Tattered tortoiseshell and peacock butterflies have emerged in the sunshine to stretch their wings after a winter’s hibernation in crevices in our outhouses. Still sleepy, they bask in the sunshine along the road. Above, with no other tree in leaf, the pussy or goat willows are having their moment of glory.

The silver-grey catkins, which first appeared in January, have burst into a riot of startling yellow pincushions. They were once known as goslings at this stage, because their colour and texture were like newly hatched geese. Against the pale blue sky, they shine like gemstones. Our tree appeared to be electrified by the colour and buzz of insects. Every conceivable type, from honey-bees to hoverflies, was feasting on the nectar.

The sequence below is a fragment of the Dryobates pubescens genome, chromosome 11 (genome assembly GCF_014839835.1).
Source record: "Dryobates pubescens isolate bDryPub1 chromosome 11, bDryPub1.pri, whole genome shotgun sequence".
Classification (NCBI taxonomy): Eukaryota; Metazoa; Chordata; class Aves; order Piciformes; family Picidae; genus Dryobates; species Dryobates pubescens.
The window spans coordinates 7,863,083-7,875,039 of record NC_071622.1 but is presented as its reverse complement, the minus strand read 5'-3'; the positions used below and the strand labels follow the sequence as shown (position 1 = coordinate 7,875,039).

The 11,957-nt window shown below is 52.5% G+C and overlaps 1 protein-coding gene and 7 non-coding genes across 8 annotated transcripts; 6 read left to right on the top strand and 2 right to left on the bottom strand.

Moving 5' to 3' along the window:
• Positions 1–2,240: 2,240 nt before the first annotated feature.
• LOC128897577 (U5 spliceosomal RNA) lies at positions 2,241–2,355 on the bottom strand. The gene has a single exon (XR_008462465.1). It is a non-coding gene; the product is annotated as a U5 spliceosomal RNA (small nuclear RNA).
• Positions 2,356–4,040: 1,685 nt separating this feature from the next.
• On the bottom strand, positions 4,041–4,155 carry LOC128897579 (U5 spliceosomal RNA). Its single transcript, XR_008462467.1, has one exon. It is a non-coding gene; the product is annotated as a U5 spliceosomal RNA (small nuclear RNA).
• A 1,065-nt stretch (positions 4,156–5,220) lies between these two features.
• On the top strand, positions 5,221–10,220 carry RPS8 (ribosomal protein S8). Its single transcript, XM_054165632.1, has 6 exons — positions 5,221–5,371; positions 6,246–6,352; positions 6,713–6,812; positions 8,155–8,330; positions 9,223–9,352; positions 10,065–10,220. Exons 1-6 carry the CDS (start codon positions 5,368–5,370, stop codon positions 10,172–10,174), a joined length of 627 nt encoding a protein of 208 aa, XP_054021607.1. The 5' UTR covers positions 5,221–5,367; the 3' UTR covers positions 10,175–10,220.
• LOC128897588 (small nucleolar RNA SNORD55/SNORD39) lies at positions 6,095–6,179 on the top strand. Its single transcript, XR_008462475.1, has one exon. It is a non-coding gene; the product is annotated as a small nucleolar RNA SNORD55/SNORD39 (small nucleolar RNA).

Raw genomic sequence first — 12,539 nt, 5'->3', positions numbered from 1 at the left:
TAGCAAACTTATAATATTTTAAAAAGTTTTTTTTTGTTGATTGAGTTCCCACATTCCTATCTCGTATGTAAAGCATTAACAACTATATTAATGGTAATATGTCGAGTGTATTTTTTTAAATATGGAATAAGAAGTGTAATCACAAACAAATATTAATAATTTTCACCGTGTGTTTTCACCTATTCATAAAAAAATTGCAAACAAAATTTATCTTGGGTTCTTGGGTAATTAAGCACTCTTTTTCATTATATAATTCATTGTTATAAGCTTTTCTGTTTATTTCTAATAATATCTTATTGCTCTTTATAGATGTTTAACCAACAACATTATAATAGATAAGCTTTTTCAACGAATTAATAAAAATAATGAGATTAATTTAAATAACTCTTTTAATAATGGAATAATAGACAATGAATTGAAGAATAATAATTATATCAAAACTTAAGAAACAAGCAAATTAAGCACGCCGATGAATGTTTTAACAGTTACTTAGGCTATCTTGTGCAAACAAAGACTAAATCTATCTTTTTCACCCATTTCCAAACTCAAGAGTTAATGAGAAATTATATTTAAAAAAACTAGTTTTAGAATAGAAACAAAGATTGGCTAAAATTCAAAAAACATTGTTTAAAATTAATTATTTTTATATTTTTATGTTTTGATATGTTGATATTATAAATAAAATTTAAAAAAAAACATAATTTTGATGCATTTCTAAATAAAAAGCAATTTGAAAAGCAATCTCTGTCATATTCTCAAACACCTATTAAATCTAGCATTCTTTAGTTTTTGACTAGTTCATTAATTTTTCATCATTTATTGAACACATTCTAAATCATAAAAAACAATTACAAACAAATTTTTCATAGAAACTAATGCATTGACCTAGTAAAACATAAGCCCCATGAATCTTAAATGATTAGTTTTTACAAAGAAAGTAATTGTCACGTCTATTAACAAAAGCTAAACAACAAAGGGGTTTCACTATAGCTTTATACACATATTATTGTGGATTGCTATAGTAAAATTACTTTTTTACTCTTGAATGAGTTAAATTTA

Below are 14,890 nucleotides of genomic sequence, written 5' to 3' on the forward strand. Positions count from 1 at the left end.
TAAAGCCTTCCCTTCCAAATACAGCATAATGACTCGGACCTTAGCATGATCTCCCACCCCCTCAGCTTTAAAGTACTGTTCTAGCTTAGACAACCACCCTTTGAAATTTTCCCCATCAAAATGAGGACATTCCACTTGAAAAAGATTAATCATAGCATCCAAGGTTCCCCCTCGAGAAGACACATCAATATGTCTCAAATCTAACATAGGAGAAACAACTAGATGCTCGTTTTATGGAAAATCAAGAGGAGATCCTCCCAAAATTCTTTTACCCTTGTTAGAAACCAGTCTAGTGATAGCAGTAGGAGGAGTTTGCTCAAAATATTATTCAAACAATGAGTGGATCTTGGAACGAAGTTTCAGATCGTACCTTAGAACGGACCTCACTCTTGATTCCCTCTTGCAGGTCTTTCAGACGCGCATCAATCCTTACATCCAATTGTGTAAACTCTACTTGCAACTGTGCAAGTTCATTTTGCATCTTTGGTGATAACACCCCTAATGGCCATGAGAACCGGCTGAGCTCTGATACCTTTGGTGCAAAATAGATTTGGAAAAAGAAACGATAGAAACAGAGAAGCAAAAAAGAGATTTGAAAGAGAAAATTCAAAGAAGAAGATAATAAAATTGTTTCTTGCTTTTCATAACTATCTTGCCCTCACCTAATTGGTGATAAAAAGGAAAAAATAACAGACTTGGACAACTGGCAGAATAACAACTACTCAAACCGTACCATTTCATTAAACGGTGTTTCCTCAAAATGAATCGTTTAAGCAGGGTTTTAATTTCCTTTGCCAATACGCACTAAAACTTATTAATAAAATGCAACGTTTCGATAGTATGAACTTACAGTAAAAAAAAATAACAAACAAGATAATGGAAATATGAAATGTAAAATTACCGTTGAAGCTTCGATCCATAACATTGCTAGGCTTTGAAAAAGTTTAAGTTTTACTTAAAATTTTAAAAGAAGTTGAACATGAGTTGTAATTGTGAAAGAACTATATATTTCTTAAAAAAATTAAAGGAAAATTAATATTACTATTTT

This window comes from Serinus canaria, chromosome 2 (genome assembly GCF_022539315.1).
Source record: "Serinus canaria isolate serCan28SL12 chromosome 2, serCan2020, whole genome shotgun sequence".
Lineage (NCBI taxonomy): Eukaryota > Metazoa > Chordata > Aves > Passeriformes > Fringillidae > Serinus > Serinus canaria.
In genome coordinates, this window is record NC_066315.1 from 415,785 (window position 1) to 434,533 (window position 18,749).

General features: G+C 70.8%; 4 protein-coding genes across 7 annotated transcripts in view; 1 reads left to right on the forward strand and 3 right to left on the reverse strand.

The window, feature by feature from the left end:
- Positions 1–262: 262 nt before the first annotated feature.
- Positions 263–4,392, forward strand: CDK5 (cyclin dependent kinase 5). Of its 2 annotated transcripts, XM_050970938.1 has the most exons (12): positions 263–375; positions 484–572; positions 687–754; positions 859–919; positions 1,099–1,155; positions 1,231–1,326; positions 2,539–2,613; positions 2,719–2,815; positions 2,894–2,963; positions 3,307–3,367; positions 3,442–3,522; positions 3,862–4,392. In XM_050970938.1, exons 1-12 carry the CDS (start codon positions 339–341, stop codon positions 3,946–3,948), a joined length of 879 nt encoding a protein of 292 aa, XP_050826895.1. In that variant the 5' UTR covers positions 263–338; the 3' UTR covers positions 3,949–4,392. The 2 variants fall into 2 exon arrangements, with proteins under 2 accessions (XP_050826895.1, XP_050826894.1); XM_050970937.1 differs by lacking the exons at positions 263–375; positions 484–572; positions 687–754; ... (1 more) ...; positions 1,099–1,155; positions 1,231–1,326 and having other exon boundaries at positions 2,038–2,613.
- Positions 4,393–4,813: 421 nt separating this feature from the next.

Pussy willow got its name because the curled-up catkins were supposed to look like sleeping cats. The glittering branches have been used as ‘palms’ to decorate churches at Eastertide for many centuries. Later, when in leaf, the tree loses its lustre and becomes an unremarkable, scrubby tree, but the branches and leaves were a favourite food of goats, hence its second name. Having kept goats for many years, I am not sure why this willow above all others got the name. Our goats ate anything and everything.